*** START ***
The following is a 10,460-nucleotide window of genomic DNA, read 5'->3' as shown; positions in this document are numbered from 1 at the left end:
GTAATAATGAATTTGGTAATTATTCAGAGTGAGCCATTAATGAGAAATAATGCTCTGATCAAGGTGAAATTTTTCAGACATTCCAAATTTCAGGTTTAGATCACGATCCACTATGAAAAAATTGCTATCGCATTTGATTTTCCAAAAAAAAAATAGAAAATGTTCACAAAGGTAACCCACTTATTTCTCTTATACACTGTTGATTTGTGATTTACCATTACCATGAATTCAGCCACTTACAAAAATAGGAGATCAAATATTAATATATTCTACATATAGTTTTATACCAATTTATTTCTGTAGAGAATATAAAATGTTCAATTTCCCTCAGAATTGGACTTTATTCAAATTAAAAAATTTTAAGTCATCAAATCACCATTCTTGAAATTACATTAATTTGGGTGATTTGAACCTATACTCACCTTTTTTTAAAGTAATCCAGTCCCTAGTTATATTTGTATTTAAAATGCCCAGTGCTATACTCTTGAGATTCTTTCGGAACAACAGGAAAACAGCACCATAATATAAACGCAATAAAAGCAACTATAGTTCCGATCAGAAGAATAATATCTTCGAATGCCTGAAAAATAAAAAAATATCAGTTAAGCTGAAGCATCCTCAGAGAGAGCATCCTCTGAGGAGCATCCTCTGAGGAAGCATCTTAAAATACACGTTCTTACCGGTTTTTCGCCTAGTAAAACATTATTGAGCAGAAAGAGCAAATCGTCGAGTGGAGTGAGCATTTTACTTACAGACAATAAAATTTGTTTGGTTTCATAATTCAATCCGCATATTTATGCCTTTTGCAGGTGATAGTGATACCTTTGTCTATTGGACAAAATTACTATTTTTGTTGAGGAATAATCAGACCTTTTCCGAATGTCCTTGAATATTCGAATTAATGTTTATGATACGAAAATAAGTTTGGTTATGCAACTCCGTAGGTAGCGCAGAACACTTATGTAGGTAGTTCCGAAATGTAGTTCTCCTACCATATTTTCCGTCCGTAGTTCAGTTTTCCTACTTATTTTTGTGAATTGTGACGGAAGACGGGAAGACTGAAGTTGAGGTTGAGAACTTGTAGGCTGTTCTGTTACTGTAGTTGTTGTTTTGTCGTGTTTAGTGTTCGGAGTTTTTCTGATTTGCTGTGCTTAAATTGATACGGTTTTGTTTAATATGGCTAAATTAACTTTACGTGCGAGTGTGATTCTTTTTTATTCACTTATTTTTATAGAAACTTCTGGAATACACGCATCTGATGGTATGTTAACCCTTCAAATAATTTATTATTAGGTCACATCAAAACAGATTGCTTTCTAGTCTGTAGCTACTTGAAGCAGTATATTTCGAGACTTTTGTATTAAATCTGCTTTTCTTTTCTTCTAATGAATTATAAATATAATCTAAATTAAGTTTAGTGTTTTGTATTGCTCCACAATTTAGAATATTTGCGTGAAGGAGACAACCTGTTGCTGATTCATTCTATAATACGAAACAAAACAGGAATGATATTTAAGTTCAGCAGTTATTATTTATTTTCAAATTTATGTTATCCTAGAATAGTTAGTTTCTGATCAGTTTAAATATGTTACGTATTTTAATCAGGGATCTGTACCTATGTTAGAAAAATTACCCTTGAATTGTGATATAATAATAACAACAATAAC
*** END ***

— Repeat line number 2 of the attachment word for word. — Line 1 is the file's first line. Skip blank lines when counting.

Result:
GTAATAATGAATTTGGTAATTATTCAGAGTGAGCCATTAATGAGAAATAATGCTCTGATCAAGGTGAAATTTTTCAGACATTCCAAATTTCAGGTTTAGATCACGATCCACTATGAAAAAATTGCTATCGCATTTGATTTTCCAAAAAAAAAATAGAAAATGTTCACAAAGGTAACCCACTTATTTCTCTTATACACTGTTGATTTGTGATTTACCATTACCATGAATTCAGCCACTTACAAAAATAGGAGATCAAATATTAATATATTCTACATATAGTTTTATACCAATTTATTTCTGTAGAGAATATAAAATGTTCAATTTCCCTCAGAATTGGACTTTATTCAAATTAAAAAATTTTAAGTCATCAAATCACCATTCTTGAAATTACATTAATTTGGGTGATTTGAACCTATACTCACCTTTTTTTAAAGTAATCCAGTCCCTAGTTATATTTGTATTTAAAATGCCCAGTGCTATACTCTTGAGATTCTTTCGGAACAACAGGAAAACAGCACCATAATATAAACGCAATAAAAGCAACTATAGTTCCGATCAGAAGAATAATATCTTCGAATGCCTGAAAAATAAAAAAATATCAGTTAAGCTGAAGCATCCTCAGAGAGAGCATCCTCTGAGGAGCATCCTCTGAGGAAGCATCTTAAAATACACGTTCTTACCGGTTTTTCGCCTAGTAAAACATTATTGAGCAGAAAGAGCAAATCGTCGAGTGGAGTGAGCATTTTACTTACAGACAATAAAATTTGTTTGGTTTCATAATTCAATCCGCATATTTATGCCTTTTGCAGGTGATAGTGATACCTTTGTCTATTGGACAAAATTACTATTTTTGTTGAGGAATAATCAGACCTTTTCCGAATGTCCTTGAATATTCGAATTAATGTTTATGATACGAAAATAAGTTTGGTTATGCAACTCCGTAGGTAGCGCAGAACACTTATGTAGGTAGTTCCGAAATGTAGTTCTCCTACCATATTTTCCGTCCGTAGTTCAGTTTTCCTACTTATTTTTGTGAATTGTGACGGAAGACGGGAAGACTGAAGTTGAGGTTGAGAACTTGTAGGCTGTTCTGTTACTGTAGTTGTTGTTTTGTCGTGTTTAGTGTTCGGAGTTTTTCTGATTTGCTGTGCTTAAATTGATACGGTTTTGTTTAATATGGCTAAATTAACTTTACGTGCGAGTGTGATTCTTTTTTATTCACTTATTTTTATAGAAACTTCTGGAATACACGCATCTGATGGTATGTTAACCCTTCAAATAATTTATTATTAGGTCACATCAAAACAGATTGCTTTCTAGTCTGTAGCTACTTGAAGCAGTATATTTCGAGACTTTTGTATTAAATCTGCTTTTCTTTTCTTCTAATGAATTATAAATATAATCTAAATTAAGTTTAGTGTTTTGTATTGCTCCACAATTTAGAATATTTGCGTGAAGGAGACAACCTGTTGCTGATTCATTCTATAATACGAAACAAAACAGGAATGATATTTAAGTTCAGCAGTTATTATTTATTTTCAAATTTATGTTATCCTAGAATAGTTAGTTTCTGATCAGTTTAAATATGTTACGTATTTTAATCAGGGATCTGTACCTATGTTAGAAAAATTACCCTTGAATTGTGATATAATAATAACAACAATAAC